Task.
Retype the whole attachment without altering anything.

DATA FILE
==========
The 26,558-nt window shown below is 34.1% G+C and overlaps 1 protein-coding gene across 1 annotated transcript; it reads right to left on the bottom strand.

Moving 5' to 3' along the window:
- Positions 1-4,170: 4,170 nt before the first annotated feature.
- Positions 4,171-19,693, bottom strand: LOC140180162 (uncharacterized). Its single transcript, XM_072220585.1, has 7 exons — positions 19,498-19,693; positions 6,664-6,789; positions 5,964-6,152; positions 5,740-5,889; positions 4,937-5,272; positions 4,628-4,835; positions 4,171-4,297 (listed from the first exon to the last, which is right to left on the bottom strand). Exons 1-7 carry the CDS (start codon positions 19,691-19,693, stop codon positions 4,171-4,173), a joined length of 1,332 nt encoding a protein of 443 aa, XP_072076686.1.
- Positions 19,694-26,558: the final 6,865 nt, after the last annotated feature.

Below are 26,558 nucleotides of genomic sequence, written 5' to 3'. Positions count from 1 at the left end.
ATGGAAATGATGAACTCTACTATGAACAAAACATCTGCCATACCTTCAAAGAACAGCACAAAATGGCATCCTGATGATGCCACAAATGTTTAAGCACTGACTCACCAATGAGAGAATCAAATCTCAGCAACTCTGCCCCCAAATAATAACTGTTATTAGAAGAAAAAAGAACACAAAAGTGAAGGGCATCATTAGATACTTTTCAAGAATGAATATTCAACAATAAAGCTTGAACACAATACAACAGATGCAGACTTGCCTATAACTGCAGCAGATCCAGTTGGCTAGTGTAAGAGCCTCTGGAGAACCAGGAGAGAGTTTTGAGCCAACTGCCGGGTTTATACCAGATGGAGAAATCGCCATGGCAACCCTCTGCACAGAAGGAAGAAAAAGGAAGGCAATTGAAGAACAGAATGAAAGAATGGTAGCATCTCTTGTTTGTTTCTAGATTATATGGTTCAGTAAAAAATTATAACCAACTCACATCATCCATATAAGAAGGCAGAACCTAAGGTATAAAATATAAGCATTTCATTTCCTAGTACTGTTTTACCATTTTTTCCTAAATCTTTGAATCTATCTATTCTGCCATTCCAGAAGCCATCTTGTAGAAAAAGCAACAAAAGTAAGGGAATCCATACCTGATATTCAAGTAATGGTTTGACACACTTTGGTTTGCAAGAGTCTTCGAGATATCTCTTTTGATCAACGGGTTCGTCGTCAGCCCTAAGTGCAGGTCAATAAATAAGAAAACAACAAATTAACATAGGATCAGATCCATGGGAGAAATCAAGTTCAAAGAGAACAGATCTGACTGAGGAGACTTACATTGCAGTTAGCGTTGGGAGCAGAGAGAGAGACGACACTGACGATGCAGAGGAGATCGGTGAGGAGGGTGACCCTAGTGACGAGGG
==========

The 26,558-nt window shown below is 34.1% G+C and overlaps 1 protein-coding gene across 1 annotated transcript; it reads right to left on the bottom strand.

Moving 5' to 3' along the window:
- Positions 1-4,170: 4,170 nt before the first annotated feature.
- Positions 4,171-19,693, bottom strand: LOC140180162 (uncharacterized). Its single transcript, XM_072220585.1, has 7 exons — positions 19,498-19,693; positions 6,664-6,789; positions 5,964-6,152; positions 5,740-5,889; positions 4,937-5,272; positions 4,628-4,835; positions 4,171-4,297 (listed from the first exon to the last, which is right to left on the bottom strand). Exons 1-7 carry the CDS (start codon positions 19,691-19,693, stop codon positions 4,171-4,173), a joined length of 1,332 nt encoding a protein of 443 aa, XP_072076686.1.
- Positions 19,694-26,558: the final 6,865 nt, after the last annotated feature.

Below are 26,558 nucleotides of genomic sequence, written 5' to 3'. Positions count from 1 at the left end.
ATGGAAATGATGAACTCTACTATGAACAAAACATCTGCCATACCTTCAAAGAACAGCACAAAATGGCATCCTGATGATGCCACAAATGTTTAAGCACTGACTCACCAATGAGAGAATCAAATCTCAGCAACTCTGCCCCCAAATAATAACTGTTATTAGAAGAAAAAAGAACACAAAAGTGAAGGGCATCATTAGATACTTTTCAAGAATGAATATTCAACAATAAAGCTTGAACACAATACAACAGATGCAGACTTGCCTATAACTGCAGCAGATCCAGTTGGCTAGTGTAAGAGCCTCTGGAGAACCAGGAGAGAGTTTTGAGCCAACTGCCGGGTTTATACCAGATGGAGAAATCGCCATGGCAACCCTCTGCACAGAAGGAAGAAAAAGGAAGGCAATTGAAGAACAGAATGAAAGAATGGTAGCATCTCTTGTTTGTTTCTAGATTATATGGTTCAGTAAAAAATTATAACCAACTCACATCATCCATATAAGAAGGCAGAACCTAAGGTATAAAATATAAGCATTTCATTTCCTAGTACTGTTTTACCATTTTTTCCTAAATCTTTGAATCTATCTATTCTGCCATTCCAGAAGCCATCTTGTAGAAAAAGCAACAAAAGTAAGGGAATCCATACCTGATATTCAAGTAATGGTTTGACACACTTTGGTTTGCAAGAGTCTTCGAGATATCTCTTTTGATCAACGGGTTCGTCGTCAGCCCTAAGTGCAGGTCAATAAATAAGAAAACAACAAATTAACATAGGATCAGATCCATGGGAGAAATCAAGTTCAAAGAGAACAGATCTGACTGAGGAGACTTACATTGCAGTTAGCGTTGGGAGCAGAGAGAGAGACGACACTGACGATGCAGAGGAGATCGGTGAGGAGGGTGACCCTAGTGACGAGGG